I walked home alone from the bus stop after I turned 14. Until then, I went to daycare or had a babysitter. Mom was taking no chances. (Of course, I thought I was grown enough to stay home alone for the 2 hours between school ending and my parents getting home from work from about the age of 10. Mom assured me I was wrong.) I rode my bike in my subdivision’s streets with my friends. However, I was never allowed to go to sleepovers and I was never, as a teenager, allowed to ride around with people my mother didn’t know (nor boys at all, even if my mother knew them). I was always aware of the danger lurking beneath that veneer of safety. My parents didn’t like to talk about the full horror of what they endured but I’d get little snippets and I’d overhear the adults talking during family gatherings at Grandma’s house in South Carolina (every summer and every Christmas from the age of two).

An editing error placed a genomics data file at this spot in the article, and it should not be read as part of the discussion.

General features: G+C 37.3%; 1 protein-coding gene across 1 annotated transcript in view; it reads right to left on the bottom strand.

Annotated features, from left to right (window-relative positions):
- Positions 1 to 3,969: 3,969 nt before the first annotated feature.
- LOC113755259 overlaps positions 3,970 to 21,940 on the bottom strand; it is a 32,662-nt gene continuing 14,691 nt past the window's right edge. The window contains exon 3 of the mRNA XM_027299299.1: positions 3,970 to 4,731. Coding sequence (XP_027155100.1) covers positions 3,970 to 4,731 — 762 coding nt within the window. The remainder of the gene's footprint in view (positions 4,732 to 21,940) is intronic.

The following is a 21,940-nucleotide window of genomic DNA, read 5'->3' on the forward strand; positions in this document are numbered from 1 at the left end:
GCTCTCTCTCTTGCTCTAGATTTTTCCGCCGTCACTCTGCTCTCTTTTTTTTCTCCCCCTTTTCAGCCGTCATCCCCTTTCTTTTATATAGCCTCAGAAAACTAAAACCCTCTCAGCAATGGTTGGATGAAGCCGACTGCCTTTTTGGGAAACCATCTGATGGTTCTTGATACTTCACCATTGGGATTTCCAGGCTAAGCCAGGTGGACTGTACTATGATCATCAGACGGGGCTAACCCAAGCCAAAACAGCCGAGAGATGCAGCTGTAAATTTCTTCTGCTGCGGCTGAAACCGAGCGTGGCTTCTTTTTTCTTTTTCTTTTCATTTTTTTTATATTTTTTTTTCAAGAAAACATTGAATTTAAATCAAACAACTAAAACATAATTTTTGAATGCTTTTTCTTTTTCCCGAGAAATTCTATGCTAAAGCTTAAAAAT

In South Carolina, I saw the poverty and desperation my grandparents and parents had worked their way out of but many people, including several relatives, still lived in. There was a juke joint at the end of the street from Grandma’s house and shotgun shacks right across from it. I was not allowed to cross the street. (Dad grew up in similar circumstances in dust-bowl Oklahoma where the poverty was even more grinding than SC. At least in SC, the land was fertile and you could grow food. My dad was one of the first “Government cheese” recipients during the Depression. Any wonder life in the Army seemed like an improvement? Until Uncle Sam sent him to fight in Korea.) So, although my own upbringing was safe and happy, thanks to my parents’ efforts and sacrifice on my behalf, I was still connected to a world of constant vigilance and constant fighting against forces that would keep you down, not because of any personal shortcomings, but because they didn’t like the way you looked and they could get away with it.